McKinley will
erase ‘God’ pledge

By Mary Adamski

McKinley High School will expunge its long-standing Code of Honor containing an affirmation of "love of God" from handbooks, classroom posters, its Web site and future ceremonies.

Only the original 1927 plaque will remain on display among school artifacts in the Hall of Honor under a settlement announced yesterday in U.S. District Court by the state Attorney General's Office and the American Civil Liberties Union of Hawaii.

The ACLU represented a McKinley student in a lawsuit claiming the reference to God was unconstitutional because it was government endorsement of religion.

A lawsuit challenged McKinley High School's Code of Honor, which refers to "Love for God." Mun Chee Chun, now 93 years old, wrote the code in 1927.

"This is a compromise, not a loss," said Deputy Attorney General Russell Suzuki. "It attempts to balance all views. From our prospective, we have kept the code intact. It will not be changed and can still be displayed.

"Students will be able to recite it as a student-initiated action," Suzuki pointed out, but the agreement specifically spells out that "school officials will not support, endorse or encourage the recitation or singing of the 1927 Code of Honor at official school functions."

Brent White, ACLU legal director, said: "The settlement reaffirms that a public school has no business telling students what they should or should not believe in relation to God. The problem arose when the school dug up this code in the 1990s and decided to promote it as the official school code of honor. The code is simply not appropriate as an official school code in today's multireligious, multicultural society."

Suzuki said, "We live in a different time from when the code was written."

The state Department of Education initially balked at removing the code from classrooms and the handbook based on an attorney general opinion that it was acceptable because it was not a prayer.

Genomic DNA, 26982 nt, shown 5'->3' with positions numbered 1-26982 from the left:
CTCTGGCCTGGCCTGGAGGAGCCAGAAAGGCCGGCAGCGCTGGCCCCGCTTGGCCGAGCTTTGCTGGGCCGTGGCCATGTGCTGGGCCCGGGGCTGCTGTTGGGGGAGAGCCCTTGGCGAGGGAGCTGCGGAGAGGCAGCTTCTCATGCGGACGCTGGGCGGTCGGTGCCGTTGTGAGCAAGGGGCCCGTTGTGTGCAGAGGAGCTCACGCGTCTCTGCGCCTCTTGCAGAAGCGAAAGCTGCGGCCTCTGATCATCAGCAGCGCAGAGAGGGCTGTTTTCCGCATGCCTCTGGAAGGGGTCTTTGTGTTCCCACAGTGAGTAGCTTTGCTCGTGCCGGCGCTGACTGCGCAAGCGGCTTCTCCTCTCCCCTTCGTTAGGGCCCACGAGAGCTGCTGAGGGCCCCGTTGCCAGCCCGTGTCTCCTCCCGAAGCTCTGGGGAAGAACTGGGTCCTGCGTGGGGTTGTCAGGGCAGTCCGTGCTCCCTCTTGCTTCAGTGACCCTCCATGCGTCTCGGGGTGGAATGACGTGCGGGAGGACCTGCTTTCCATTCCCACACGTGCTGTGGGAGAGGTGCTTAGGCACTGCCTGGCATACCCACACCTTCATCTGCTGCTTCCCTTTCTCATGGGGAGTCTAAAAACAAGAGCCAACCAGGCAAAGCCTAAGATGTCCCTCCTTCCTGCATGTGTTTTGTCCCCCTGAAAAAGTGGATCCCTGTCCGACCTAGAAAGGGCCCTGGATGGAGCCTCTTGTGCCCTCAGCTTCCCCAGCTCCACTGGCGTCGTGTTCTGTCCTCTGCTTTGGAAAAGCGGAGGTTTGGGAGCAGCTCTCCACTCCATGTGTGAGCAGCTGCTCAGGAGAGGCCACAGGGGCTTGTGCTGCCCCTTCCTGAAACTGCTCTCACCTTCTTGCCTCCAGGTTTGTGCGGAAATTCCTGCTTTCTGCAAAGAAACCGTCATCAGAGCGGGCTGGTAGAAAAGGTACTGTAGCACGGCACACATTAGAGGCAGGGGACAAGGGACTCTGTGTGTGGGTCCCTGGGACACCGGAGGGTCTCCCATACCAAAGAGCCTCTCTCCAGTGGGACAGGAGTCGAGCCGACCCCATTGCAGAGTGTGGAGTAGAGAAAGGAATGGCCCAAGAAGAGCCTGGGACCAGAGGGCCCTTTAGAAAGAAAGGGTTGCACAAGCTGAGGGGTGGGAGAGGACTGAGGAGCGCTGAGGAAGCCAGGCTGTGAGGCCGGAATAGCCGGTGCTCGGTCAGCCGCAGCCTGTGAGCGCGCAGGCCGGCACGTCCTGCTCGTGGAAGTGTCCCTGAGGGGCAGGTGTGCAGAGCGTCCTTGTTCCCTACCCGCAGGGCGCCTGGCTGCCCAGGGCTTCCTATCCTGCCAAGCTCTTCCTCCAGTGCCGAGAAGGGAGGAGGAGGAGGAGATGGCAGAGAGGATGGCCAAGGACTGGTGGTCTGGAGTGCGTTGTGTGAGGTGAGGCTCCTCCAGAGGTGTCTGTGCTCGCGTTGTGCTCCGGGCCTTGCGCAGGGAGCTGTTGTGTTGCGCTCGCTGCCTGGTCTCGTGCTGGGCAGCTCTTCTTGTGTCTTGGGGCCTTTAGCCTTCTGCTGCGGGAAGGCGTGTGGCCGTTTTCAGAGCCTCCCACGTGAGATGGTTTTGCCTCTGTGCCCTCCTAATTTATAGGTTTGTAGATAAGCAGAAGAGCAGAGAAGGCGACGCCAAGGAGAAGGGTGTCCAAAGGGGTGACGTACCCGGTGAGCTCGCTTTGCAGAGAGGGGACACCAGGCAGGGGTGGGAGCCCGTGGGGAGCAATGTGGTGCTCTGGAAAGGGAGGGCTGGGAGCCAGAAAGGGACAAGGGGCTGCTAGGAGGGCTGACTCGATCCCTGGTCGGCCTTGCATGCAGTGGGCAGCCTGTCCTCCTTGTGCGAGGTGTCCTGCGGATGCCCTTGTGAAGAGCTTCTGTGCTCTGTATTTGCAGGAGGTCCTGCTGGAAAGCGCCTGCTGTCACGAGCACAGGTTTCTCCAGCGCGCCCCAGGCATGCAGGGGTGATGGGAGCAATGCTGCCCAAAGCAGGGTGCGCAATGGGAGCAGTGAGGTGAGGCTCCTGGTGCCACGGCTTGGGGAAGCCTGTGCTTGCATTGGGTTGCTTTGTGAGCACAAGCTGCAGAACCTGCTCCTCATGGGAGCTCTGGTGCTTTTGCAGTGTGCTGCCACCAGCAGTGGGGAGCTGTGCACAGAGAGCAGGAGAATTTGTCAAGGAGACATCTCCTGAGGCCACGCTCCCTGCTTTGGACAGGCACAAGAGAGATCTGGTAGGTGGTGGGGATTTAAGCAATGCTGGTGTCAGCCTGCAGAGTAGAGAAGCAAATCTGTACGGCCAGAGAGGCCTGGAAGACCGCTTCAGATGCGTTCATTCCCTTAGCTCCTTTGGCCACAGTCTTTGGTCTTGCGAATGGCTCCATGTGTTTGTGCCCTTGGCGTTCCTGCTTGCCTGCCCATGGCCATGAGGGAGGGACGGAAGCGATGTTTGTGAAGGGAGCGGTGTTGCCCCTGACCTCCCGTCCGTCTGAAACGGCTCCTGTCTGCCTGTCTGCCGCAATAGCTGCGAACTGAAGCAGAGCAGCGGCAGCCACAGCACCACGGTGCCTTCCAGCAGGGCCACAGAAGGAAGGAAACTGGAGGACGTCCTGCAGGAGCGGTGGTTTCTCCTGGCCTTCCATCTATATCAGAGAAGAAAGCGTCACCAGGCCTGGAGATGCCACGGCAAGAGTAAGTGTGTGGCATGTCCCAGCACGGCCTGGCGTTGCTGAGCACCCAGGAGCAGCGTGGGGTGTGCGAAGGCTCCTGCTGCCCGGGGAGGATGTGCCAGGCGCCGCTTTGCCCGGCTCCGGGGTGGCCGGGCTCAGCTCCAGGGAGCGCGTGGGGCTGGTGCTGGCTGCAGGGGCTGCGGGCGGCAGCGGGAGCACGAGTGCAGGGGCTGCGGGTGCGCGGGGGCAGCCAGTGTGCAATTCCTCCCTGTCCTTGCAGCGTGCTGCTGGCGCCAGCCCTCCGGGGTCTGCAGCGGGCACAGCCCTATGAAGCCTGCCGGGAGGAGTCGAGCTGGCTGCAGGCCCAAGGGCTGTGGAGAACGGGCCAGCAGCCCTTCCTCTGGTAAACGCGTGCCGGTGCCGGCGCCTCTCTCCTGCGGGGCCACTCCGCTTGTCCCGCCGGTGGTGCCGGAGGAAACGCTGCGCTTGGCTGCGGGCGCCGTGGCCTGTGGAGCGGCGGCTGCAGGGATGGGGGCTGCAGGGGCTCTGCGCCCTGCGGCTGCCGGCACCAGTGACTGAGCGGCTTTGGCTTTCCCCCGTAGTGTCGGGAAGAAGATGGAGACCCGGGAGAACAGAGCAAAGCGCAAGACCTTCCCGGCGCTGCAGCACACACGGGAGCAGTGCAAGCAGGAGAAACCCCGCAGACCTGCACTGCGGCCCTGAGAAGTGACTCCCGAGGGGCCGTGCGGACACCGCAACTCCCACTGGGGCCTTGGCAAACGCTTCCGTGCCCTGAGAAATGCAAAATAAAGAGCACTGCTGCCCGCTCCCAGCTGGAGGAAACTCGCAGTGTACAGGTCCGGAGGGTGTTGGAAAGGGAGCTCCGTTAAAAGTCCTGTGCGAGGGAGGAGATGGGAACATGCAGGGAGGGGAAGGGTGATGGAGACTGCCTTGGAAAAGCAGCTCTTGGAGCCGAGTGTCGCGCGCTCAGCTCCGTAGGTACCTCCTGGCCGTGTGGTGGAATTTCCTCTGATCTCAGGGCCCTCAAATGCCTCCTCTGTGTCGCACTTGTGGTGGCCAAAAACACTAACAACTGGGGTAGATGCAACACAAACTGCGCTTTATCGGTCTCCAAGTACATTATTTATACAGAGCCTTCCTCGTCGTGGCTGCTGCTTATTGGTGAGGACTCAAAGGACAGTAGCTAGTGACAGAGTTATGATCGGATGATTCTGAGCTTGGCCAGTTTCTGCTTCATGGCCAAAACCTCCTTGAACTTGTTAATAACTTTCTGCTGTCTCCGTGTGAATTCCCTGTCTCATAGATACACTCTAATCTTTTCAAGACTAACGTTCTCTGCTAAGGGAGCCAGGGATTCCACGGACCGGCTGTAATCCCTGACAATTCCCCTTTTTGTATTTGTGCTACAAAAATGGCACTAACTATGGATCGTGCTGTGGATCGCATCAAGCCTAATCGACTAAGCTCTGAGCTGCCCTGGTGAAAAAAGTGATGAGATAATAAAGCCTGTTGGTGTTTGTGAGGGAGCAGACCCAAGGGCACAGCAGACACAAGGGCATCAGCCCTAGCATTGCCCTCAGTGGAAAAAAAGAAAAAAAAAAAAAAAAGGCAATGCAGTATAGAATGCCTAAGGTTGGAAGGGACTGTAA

"We are very pleased," said Mitchell Kahle, president of Hawaii Citizens for Separation of State and Church, who raised the issue a year ago. A teacher made the initial complaint, he said, but "declined to be the plaintiff for fear of losing the job."

The ACLU filed suit in July on behalf of student James Ornellas, now a junior, who said then he was not sure if God exists and that the school shouldn't tell people to love God.

The code read, in part, "As a student of McKinley, I stand for ... love for God and all mankind."

Retired University of Hawaii religion professor Alfred Bloom said: "The implication is that to be a good citizen, you have to believe in God. As a Buddhist, I could see problems with that. It enforces a religious perspective as to what belief a proper citizen must have, so that an atheist or a Buddhist could not measure up.

"The historical, cultural implication that term usually carries with it is a Christian God," Bloom said.

He cited a parallel in the aftermath of the Japan attack on Pearl Harbor: "The government took control of temples with the implication that you couldn't be a Buddhist and be a good citizen. I think the wartime sacrifices of the 442nd Regimental Combat Team and 100th Infantry Battalion are an indication that one does not have to believe in God to be a good citizen," he said.

Members of Hawaii's largest Buddhist denomination underscored that point in September when they voted to ask the government to restore the original text of the Pledge of Allegiance, minus a reference to God. The Hawaii State Federation of Honpa Hongwanji Lay Associations endorsed the finding by the 9th U.S. Circuit Court of Appeals that the phrase "under God" in the pledge is an unconstitutional endorsement of monotheism. The court put the 2-1 decision on hold pending appeal.

American Civil Liberties Union
Attorney General's Office
McKinley High School

E-mail to City Desk


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